As I’ve said many times before, Blog Carnivals are a really smart way to get the word out about your work, no matter what you write about on the web.
But submitting to blog carnivals is only one side of the equation. Hosting a blog carnival can be far more complex and isn’t always an easy feat. In fact, it can occasionally be somewhat of a headache, especially if you’re hosting one with lots of entries. But it doesn’t have to be that way.
Why? Because I have developed a comprehensive system that breaks down the process into 7 steps.
In fact, this is exactly how I put together the Byteful Travel Blog Carnival (BTBC), and I’ve gotten tons of positive feedback about how well those are put together. And as you can probably guess, the quality of a blog carnival depends a great deal on the quality of the submissions, which is why it’s so important to…
1. Pre-Qualify submissions as they come in.
When you are assigned to host a new edition of a blog carnival, you will be sent an email notification whenever someone submits an article to your blog carnival through the BlogCarnival.com website. The first few times I hosted a blog carnival, I would read these as they came in and then forget about them. Over time though, I realized that they could save me valuable time if used correctly.
To get the most out of these notifications, I click the link to see the submitted article and then decide if it fits the blog carnival or not. (Cuz believe it or not, blog carnivals get a fair amount of spam.) I skim the article, and if it looks good, I “star” that email. I try to do this once a week for the BTBC and once every few days for blog carnivals that are hosted more frequently.
By “pre-qualifying” entries, I always have a list of entries that I already know are good. This saves me time on the day I actually assemble the blog carnival and makes everything flow much more smoothly.
2. Use the Opt-In Method for Inclusion
The list of starred emails containing known-good articles is extremely helpful to us in this next step where we make the final decision on which articles are included. I usually do this when BlogCarnival.com emails me a reminder that the carnival is coming up, which is usually right after the carnival’s submission deadline. In that reminder email is a link to the “InstaCarnival editor” which is a wonderful little feature that creates an assembled blog carnival for you. (If you can’t find this reminder email, head over to BlogCarnival.com, log in, click “My Carnivals”, and click on the number to the far right of the list (which is the number of submissions that edition received).
Now, just because the InstaCarnival is great doesn’t mean it does all the work, though. It doesn’t come with any kind of artificial intelligence; you still have to decide what’s included. And when you get to the InstaCarnival editor, you will see a list of submitted articles. The first thing you need to do is check the “exclude” checkbox on all of them, and then click “Save” on the bottom. This may take a minute or two, but it’s totally worthy it because, by doing this, you ensure no spammy articles will get through.
Then, uncheck the “exclude” box for only those articles that you starred back in your email inbox. Even though this opt-in method sound strange at first, it’s a surefire way to avoid any spam creeping into your carnival (the importance of which we’ll discuss in a bit). Once you’ve done that, click “Save”.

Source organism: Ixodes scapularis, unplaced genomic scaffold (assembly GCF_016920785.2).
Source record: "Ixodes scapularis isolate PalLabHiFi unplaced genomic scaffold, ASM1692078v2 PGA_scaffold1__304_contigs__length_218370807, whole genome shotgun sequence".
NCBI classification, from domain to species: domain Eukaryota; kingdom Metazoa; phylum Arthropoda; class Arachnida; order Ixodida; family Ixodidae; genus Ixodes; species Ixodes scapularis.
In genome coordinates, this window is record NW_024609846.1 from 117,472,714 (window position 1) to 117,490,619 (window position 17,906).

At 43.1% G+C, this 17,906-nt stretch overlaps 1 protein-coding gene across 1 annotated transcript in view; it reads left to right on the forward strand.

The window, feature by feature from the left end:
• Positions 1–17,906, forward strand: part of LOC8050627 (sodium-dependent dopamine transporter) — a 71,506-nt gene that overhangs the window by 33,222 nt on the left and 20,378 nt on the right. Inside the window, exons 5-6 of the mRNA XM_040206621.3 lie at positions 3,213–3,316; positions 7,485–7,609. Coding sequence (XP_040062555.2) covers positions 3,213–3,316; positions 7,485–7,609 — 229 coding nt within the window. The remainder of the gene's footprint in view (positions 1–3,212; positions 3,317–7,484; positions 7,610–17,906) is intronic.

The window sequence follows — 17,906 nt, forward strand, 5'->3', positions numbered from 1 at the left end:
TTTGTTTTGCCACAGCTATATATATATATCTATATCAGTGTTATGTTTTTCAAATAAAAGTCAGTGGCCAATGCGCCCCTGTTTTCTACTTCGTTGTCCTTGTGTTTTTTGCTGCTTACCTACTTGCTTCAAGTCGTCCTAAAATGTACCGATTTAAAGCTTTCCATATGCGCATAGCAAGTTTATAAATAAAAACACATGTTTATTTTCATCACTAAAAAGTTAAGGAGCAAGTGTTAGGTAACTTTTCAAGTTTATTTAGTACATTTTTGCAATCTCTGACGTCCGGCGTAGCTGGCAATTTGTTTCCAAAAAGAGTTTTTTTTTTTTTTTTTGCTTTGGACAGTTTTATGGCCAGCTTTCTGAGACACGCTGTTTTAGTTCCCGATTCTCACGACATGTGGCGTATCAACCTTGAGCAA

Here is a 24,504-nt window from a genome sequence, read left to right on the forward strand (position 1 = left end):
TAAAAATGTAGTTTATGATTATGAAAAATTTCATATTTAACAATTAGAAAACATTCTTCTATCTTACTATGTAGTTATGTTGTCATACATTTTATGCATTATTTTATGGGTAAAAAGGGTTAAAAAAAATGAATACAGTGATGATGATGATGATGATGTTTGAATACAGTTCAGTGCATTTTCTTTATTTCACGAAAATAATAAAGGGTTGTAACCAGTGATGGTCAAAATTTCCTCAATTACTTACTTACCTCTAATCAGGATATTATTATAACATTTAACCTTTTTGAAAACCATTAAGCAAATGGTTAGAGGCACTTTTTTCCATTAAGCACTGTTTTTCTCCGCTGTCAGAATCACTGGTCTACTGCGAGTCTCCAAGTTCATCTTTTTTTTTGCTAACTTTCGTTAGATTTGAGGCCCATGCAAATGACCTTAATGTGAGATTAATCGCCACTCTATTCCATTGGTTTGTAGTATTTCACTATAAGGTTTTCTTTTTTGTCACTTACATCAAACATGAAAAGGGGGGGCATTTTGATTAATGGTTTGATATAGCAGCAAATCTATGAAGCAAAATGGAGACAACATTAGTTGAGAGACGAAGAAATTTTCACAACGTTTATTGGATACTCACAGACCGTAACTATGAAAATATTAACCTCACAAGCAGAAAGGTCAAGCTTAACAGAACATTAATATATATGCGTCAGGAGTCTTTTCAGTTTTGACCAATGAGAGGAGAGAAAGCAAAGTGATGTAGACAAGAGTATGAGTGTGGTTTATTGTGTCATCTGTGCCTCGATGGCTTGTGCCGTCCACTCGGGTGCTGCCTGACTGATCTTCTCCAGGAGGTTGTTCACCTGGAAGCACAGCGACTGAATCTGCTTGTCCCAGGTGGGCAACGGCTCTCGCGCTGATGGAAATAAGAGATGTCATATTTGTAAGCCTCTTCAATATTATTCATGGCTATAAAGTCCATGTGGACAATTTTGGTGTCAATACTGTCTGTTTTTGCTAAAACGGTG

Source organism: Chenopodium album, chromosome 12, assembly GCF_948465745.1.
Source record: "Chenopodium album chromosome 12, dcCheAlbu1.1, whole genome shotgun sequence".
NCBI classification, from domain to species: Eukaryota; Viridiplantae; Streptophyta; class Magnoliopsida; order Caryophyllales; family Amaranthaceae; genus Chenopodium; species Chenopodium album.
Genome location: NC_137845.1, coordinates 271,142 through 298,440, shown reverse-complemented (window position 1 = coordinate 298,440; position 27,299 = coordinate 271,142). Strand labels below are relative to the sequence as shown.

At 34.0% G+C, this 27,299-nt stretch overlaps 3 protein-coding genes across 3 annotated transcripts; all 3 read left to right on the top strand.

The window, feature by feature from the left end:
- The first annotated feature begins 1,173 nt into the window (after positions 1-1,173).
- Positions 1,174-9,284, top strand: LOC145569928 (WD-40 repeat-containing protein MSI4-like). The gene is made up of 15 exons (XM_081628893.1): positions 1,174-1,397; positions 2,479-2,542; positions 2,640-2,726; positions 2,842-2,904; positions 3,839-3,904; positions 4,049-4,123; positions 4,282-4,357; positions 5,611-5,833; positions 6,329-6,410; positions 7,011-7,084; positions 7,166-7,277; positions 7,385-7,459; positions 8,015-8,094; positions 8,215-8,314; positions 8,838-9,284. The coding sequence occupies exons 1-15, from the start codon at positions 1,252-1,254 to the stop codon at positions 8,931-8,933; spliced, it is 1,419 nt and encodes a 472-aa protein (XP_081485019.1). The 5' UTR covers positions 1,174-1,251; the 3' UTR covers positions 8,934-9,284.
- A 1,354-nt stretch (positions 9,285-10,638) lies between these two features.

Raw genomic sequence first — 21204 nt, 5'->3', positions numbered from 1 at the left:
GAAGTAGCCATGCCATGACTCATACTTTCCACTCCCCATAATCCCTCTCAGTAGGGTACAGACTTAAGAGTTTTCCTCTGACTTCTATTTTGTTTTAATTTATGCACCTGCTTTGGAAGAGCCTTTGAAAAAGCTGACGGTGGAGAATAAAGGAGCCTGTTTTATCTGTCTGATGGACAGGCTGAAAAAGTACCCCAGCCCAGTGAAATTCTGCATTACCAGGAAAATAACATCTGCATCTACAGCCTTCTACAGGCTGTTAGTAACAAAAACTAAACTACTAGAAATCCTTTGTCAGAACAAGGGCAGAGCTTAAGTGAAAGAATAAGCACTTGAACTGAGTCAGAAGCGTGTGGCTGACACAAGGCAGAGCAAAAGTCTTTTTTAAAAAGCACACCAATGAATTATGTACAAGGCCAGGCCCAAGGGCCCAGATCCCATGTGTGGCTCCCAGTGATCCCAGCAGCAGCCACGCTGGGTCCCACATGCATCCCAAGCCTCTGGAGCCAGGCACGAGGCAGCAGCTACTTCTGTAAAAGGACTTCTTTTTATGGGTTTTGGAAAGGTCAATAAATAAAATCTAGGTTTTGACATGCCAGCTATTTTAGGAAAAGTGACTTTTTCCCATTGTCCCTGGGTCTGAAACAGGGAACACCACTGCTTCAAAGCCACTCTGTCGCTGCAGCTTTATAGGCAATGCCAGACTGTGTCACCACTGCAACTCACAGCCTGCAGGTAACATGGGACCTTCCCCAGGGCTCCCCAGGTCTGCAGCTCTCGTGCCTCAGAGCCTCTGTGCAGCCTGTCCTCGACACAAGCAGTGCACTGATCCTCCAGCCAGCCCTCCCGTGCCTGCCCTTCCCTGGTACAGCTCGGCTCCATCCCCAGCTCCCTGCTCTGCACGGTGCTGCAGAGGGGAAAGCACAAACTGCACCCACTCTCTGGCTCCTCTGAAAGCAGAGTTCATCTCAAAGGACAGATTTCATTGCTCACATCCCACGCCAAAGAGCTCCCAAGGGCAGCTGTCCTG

3. Fix Categories & Finalize the Preview Draft
Once the InstaCarnival has been saved, click the “Preview Draft” button at the top. You will now see a rough draft of your blog carnival, complete with attribution, links to the articles, and everything broken up into categories. This is a huge time saver! But we’re not done yet. The InstaCarnival isn’t perfect, and it doesn’t always get the carnival right the first time. Be sure to double-check for duplicate categories and ensure that each article is in the category you want it to be in.
If you see a duplicate category, it’s because your entries aren’t grouped by category properly. To fix that, you need to click “edit” and change the order of the entries in the blog carnival so that entries that belong in the same category are grouped together in the list. To change the order of articles in the list, type the corresponding number in the “order” box and click “Save”. For instance, if you see an article that says “order: 50” and you want it just after the article that is “order: 10”, type in “order: 11” and click save. It sounds strange, but it makes sense once you do it.
4. Verify Entries & Gather Twitter Names
Now that you’ve got your blog carnival organized the way you like it, take this opportunity to click through to each article and make doubly sure that you want to endorse each of these articles. That’s what you’re doing here, after all; and it’s not meant to be taken lightly. When you include someone’s article in your blog carnival, you are, in effect, saying that “this is relevant to this topic and I support more people discovering this article”; so if you have mixed feelings about including something, think long and hard before you let it into your blog carnival.
While you’re doing that, be sure to look around for any Twitter usernames referenced beside the articles so you can @reply the carnival participants once the carnival is published. In fact, it’s best to keep a list of the Twitter names in a separate text file. To find the usernames, I often view the html source code of a given article and search for the word “twitter”. (How to do this varies from browser to browser. Check the “View” menu or similar.) Ironically enough, looking at the source code can be the quickest way to see what someone’s Twitter username is!
5. Give your Blog Carnival a Human Touch
Making your blog carnival really speak to the reader is extremely important! I cannot overstate this. Too many blog carnival hosts simply take the output of the InstaCarnival page and throw it up on their site. But is that personal? Does that honestly invite your readers, who have graciously given you their attention, to checkout your blog carnival?